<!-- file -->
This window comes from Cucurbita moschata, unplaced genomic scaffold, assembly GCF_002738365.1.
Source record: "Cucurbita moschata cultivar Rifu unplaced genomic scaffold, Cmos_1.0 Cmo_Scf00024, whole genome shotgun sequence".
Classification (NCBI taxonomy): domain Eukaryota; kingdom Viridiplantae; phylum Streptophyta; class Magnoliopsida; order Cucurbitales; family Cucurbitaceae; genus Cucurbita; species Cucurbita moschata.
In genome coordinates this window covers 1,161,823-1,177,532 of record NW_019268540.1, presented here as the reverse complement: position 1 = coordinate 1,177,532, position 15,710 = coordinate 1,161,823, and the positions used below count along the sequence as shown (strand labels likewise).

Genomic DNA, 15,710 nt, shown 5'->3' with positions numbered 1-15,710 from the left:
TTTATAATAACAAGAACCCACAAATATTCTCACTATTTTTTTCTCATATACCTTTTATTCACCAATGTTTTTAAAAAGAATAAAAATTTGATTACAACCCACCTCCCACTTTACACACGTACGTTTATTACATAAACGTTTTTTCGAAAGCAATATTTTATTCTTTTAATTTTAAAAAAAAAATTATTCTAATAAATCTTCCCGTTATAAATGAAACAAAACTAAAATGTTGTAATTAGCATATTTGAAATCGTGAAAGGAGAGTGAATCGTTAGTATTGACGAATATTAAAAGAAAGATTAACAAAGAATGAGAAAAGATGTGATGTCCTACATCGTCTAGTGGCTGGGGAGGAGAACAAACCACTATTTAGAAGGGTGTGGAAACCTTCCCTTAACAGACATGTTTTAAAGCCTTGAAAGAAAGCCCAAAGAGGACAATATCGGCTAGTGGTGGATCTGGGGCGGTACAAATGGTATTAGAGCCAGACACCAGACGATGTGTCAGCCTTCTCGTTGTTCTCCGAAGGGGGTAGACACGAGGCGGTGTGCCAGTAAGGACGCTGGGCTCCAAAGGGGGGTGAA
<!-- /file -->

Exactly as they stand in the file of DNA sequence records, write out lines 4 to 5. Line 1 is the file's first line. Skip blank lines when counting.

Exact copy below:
In genome coordinates this window covers 1,161,823-1,177,532 of record NW_019268540.1, presented here as the reverse complement: position 1 = coordinate 1,177,532, position 15,710 = coordinate 1,161,823, and the positions used below count along the sequence as shown (strand labels likewise).

Genomic DNA, 15,710 nt, shown 5'->3' with positions numbered 1-15,710 from the left: